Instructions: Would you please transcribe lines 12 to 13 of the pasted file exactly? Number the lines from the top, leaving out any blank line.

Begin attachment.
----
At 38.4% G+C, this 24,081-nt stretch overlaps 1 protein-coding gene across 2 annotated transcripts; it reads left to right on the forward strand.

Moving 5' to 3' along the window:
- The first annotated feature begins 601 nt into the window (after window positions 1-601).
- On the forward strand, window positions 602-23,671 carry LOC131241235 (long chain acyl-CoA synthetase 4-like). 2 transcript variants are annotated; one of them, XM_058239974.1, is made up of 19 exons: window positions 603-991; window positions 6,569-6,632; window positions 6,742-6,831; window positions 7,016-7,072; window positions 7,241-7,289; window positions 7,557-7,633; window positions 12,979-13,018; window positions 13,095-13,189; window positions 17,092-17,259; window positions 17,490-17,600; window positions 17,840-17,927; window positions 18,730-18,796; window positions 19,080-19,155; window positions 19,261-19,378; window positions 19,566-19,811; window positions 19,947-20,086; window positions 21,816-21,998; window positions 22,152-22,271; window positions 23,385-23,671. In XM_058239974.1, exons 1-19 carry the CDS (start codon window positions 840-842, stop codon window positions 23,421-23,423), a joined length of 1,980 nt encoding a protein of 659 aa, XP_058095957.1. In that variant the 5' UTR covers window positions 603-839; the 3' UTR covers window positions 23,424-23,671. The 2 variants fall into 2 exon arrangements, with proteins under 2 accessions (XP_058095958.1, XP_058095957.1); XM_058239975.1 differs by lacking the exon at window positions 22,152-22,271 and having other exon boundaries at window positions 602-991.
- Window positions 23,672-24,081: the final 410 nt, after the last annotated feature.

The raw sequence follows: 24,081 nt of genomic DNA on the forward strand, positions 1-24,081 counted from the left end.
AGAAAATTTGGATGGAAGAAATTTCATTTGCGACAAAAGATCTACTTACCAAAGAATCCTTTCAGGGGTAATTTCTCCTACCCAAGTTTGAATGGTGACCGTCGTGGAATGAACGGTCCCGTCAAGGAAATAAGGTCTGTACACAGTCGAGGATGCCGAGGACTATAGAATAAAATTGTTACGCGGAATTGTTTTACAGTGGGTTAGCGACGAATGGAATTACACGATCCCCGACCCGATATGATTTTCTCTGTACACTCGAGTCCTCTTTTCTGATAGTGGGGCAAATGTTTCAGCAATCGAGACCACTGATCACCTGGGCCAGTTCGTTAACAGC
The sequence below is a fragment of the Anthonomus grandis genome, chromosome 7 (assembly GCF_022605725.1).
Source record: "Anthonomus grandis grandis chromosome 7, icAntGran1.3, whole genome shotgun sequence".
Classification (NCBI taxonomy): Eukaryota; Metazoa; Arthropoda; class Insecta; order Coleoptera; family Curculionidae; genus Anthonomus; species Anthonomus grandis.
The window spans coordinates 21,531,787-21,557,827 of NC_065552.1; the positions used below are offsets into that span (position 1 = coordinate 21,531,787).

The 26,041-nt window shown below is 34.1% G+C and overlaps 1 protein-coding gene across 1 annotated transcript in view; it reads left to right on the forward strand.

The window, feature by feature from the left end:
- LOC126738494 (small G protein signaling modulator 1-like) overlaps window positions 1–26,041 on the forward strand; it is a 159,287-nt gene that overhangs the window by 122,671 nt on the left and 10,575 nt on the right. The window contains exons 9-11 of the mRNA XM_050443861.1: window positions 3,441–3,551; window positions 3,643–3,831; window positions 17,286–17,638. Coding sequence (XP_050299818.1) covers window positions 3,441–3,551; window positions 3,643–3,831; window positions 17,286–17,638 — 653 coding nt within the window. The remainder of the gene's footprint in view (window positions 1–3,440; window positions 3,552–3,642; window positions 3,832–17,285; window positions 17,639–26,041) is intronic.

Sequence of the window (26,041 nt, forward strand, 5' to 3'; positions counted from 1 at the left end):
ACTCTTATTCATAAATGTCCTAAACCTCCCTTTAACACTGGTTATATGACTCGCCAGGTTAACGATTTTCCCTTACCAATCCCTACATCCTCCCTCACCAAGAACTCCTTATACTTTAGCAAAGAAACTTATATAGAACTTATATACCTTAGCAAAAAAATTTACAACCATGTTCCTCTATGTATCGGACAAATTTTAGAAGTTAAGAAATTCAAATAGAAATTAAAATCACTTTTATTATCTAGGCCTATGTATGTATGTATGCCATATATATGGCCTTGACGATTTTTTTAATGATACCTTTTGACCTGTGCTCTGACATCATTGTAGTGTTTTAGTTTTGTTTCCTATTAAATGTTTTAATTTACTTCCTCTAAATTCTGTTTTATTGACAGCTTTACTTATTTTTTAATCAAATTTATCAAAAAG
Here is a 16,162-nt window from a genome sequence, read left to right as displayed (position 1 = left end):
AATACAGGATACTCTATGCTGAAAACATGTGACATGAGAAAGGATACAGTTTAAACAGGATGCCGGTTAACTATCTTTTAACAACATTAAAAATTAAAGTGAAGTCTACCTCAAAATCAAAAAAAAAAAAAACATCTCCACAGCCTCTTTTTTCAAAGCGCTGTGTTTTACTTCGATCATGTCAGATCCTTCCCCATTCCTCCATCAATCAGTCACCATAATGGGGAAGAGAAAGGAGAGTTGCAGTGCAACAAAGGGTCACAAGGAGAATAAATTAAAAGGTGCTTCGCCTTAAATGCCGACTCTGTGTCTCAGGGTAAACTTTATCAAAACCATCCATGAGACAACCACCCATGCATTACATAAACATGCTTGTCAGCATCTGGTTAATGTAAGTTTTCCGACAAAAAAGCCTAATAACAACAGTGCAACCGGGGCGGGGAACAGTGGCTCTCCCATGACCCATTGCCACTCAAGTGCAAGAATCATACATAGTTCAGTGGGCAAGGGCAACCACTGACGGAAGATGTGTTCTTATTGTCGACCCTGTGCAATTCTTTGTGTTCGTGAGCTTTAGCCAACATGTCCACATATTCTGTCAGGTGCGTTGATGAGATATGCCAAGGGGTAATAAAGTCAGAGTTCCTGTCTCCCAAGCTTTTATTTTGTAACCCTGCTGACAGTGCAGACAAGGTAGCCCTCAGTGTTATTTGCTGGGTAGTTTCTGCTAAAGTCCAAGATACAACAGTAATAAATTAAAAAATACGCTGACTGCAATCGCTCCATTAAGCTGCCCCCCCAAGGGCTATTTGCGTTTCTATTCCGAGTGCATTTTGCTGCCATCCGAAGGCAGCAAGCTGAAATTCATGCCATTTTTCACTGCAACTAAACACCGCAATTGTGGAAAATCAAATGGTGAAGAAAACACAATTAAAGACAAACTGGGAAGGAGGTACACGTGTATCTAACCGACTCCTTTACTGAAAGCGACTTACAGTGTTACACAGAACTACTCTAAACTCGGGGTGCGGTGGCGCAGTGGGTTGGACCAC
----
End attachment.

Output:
The 26,041-nt window shown below is 34.1% G+C and overlaps 1 protein-coding gene across 1 annotated transcript in view; it reads left to right on the forward strand.

The window, feature by feature from the left end: